Love Yourself and Break Those Stereotypes
In a world full of chaos, breaking stereotypes and loving ourselves is the most important lesson we must learn.
We’ve all heard phrases like, “Find yourself and be that,” and “love yourself before someone else can,” or, “you’re beautiful in your own way, ” and “don’t let anyone tell you what you can and can not do.” They all seem confident, right?
Well a lot of us have also heard, “You’re not smart enough,” and “you’re not good enough,” or, “you’re a boy, and only girls do that,” and “this is a major for men, not women.” Now those don’t sound too positive, do they?
The problem with society is that it is, in fact, society. Stereotypes run our world because we have chosen they could, so they do. It may sound cliche, but I am here to tell you that you are good enough, you are smart enough, boys and girls can do whatever they put their minds to, and you should love yourself regardless if you want or don’t want someone else to love you, too.
Breaking stereotypes and learning to love ourselves, as a whole, is the only thing that will be able to help this world become better and stronger than ever before.
What if I told you that you were beautiful or unique, would you believe me? What if I told you that even in a room full of opposites, you stand out for others factors besides looks or gender; would you believe me? I am not here to point out stereotypes in a negative way. I am here to point out the negative stereotypes and translate them into positivity — the positivity that many of us as college students need to learn.
Last week a professor told us, “You are the future generation, how our world begins to function and what our world starts to decide what matters is up to you and nobody else.”
In a world full of chaos, we need to stand together and lift each other up. In the end, nobody can tear someone down if they believe in themselves and there’s always someone next to them to help them back up!
As colleges students, our job is to lift our community up as much as we can. Whether you are a student at a small university or a big school, there’s always room for improvement. There’s always an excuse to host events that allow people to come and leave feeling more motivated to love themselves and others.
Love may be a strong word, but it is both a word and action that will make our world stronger. “Break stereotypes and love yourself” is easier said than done, right? Not really. In a world full of wrong, do right. We all have stereotypes embedded inside us but what we choose to do with those stereotypes is up to us. As young adults, it is our job to spread change throughout the world.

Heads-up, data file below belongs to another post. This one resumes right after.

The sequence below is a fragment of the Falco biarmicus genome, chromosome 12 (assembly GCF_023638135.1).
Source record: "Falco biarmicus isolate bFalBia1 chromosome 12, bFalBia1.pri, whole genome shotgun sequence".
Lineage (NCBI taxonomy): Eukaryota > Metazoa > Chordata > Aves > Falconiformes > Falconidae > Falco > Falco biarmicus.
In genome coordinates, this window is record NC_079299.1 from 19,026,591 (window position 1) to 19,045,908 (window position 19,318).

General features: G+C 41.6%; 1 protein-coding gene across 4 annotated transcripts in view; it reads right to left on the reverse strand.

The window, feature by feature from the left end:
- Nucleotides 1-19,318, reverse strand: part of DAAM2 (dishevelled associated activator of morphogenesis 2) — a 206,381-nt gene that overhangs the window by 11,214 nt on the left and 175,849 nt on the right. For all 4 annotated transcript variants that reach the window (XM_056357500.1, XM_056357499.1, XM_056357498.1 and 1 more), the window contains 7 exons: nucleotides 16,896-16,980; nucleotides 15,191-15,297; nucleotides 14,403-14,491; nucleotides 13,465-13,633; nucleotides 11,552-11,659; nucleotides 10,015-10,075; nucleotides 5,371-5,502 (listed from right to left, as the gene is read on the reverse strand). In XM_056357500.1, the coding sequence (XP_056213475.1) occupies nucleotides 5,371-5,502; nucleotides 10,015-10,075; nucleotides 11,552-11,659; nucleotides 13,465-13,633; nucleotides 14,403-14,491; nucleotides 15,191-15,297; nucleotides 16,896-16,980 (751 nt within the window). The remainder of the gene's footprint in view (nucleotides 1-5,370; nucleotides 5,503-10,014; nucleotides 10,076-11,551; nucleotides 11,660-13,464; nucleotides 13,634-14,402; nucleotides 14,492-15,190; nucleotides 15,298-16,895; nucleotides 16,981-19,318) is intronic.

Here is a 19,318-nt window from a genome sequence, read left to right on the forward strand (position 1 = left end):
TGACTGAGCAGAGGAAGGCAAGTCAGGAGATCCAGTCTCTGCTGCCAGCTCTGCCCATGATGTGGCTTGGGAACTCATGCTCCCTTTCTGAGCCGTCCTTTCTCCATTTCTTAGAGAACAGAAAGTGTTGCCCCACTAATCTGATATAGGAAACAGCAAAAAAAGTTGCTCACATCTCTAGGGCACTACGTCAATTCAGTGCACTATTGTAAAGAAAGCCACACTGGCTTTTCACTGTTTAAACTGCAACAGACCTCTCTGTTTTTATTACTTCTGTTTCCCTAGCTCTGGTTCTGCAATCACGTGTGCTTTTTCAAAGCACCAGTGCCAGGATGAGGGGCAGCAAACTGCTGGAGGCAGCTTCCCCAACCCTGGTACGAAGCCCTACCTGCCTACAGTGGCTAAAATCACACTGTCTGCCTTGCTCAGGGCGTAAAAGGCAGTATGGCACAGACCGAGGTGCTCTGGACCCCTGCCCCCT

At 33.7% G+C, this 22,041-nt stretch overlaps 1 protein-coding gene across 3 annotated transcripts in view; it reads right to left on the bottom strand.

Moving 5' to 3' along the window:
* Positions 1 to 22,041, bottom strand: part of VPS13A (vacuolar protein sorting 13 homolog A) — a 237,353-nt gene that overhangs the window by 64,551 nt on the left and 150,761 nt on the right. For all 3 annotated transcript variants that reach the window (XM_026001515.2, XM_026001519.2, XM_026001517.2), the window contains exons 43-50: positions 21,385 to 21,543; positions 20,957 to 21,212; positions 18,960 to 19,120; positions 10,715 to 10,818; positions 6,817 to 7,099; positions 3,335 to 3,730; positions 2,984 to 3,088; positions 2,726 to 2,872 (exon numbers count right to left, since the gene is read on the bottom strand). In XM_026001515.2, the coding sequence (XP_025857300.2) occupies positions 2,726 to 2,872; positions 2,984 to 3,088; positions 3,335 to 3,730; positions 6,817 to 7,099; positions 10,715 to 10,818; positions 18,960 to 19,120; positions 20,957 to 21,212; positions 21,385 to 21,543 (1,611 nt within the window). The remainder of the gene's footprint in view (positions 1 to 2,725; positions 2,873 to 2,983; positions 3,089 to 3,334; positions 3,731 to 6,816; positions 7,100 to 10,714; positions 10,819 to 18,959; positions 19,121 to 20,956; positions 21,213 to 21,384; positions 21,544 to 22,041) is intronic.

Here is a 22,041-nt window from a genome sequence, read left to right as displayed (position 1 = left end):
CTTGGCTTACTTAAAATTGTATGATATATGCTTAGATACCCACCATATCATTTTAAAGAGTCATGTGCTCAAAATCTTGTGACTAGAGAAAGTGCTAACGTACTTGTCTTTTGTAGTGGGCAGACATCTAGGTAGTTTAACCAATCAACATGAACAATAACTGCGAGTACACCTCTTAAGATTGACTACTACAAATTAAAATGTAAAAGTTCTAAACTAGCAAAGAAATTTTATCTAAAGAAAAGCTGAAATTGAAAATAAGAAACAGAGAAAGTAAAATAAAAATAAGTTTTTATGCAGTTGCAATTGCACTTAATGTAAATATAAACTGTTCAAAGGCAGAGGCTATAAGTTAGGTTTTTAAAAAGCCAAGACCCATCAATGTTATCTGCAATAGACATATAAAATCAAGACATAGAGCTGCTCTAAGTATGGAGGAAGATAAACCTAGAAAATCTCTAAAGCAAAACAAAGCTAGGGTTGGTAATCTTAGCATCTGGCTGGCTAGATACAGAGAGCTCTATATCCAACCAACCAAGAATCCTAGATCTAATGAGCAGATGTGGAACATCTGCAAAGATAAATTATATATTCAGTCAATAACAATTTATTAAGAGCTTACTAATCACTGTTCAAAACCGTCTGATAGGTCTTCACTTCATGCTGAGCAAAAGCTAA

•Know a woman choosing to go into a male-dominated profession? Applaud and motivate her.
•Know a male who wants to become an artist or a dancer? Encourage and support him.
•Know a minority male or female who is struggling to try to fit in? Make them feel accepted and welcomed.
•Know someone struggling with their appearance? Help them see their beauty and spread it.
•Know a man who isn’t into working out? Don’t care and don’t make him feel weak.
•Know a woman who wants to play basketball with the boys at the university gym? Say okay, she might even be better than you.
•Know a male who wants to become a teacher? Guide him and help teach others why it’s a good thing.
•Know a woman who feels intimidated in a business class full of men? Tell her it’s okay and show her why being different is a good thing.
I could go on all day with a list of stereotypes and how to confront and change them, but you get the picture. Being different is good and sometimes an advantage. However, being different can leave room for a lot of confusion and lack of self-esteem. If there’s something you want, go get it, and please encourage others to do the same! You won’t regret it, and it’ll probably make you feel better.
More so, you may be recognized as a hero in your community or on your campus and encourage others to follow in your footsteps. It only takes one person to start change and influence change throughout everyone else.
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